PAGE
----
Backing off will make you a better driver

On Behalf of | Feb 26, 2020 | auto accidents |

You may not consider tailgating a significant cause of motor vehicle accidents. Your thoughts may turn to drivers moving too fast or too slow, disrupting the flow of traffic. Or you may worry more about drunk, distracted or intoxicated motorists, whose disregard for the law endangers everyone.

Yet tailgating presents dangers of its own, and it contributes to over one-third of motor vehicle accidents. If you have been in a crash caused by tailgating, or if you tend to hug the bumpers of other drivers, consider these tips next time you hit the road.

Follow the three-second rule

You can reduce your odds of getting into a tailgating accident by following the three-second rule. To practice it, find a landmark on the road, like a speed limit sign or a milepost. Then, count the number of seconds between the time the vehicle in front of you passes it and the time you pass it. If the time is less than three seconds, you might want to back off a bit. If the time is three seconds or more, then your following distance is likely safe.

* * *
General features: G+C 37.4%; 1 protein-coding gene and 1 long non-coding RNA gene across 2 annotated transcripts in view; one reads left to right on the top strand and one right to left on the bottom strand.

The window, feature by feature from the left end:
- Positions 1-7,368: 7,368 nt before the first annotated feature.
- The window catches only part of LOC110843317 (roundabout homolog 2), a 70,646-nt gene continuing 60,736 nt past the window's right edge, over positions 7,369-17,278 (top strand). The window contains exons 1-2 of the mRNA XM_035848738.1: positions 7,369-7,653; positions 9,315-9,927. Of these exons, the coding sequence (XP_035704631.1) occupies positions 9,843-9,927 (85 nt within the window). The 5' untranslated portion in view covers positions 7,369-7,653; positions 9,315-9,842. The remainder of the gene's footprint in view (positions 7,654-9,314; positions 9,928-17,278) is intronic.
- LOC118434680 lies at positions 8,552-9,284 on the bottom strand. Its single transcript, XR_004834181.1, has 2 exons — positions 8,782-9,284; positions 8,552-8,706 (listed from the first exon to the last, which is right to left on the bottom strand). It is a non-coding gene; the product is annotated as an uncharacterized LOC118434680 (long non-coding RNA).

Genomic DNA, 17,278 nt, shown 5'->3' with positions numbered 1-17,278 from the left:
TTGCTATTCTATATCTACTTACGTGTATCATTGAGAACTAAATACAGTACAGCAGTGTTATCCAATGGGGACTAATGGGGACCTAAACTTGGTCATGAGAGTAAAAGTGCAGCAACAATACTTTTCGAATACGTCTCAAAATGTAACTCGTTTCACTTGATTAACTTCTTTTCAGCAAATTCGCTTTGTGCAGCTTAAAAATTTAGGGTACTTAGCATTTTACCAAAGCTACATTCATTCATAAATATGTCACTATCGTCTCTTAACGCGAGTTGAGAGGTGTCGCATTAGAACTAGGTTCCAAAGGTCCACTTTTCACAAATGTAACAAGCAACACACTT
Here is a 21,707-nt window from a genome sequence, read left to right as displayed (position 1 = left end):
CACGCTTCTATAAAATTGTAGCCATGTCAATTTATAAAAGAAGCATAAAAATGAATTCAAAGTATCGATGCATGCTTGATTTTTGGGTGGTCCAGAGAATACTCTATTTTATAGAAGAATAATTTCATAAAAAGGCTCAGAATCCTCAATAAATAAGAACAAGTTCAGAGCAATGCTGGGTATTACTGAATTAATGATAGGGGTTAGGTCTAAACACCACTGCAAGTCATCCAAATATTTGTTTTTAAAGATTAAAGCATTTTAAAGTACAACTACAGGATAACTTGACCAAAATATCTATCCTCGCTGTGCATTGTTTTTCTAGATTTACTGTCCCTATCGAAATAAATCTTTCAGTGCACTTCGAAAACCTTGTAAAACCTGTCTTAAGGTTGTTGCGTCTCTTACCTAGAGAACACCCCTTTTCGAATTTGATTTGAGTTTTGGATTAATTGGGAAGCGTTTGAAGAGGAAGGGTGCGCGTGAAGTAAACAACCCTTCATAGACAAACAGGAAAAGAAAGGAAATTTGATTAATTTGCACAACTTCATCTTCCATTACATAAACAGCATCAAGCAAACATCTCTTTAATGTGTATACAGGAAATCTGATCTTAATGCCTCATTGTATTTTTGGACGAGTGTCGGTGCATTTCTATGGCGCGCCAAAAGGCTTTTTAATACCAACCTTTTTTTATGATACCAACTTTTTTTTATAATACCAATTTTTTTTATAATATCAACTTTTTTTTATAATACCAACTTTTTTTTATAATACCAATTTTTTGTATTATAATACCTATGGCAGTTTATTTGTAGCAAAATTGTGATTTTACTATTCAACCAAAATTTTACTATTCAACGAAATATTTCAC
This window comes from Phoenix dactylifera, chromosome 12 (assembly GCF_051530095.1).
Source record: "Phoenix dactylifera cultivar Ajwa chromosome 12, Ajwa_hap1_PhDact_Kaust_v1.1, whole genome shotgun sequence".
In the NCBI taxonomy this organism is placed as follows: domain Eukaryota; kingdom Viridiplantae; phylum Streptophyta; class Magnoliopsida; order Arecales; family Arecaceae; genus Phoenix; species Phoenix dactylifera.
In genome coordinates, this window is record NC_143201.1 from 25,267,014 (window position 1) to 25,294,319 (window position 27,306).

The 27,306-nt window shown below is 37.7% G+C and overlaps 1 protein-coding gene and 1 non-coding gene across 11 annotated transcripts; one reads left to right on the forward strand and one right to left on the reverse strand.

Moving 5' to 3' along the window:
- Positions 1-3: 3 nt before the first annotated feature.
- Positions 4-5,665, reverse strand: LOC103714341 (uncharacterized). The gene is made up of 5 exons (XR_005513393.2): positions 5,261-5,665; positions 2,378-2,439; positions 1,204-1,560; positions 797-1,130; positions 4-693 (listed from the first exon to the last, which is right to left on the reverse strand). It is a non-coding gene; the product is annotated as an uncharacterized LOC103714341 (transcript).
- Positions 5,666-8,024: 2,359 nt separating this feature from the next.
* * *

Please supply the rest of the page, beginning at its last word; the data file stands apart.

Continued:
Keep the weather in mind

On rainy, snowy or foggy days, you might want to increase the distance between your vehicle and the one in front of you. When it rains or snows, roads become slipperier, and you need a longer length to brake safely. When fog is present, visibility decreases. In all these cases, maintaining a significant following distance can allow you to react before it’s too late.

Consider the law

By Colorado law, you can receive a ticket for not following the three-second rule. Tailgating can also lead to an aggressive driving ticket, which may happen if an officer believes your tailgating endangers other motorists. And the prospect of a fine may make you think twice before tailgating next time you’re on the road.

You may think that tailgating sends a message to slower motorists. If anything, it will aggravate them and make your commute less safe. By backing off, you can diminish the legal and safety risks that come with following too closely.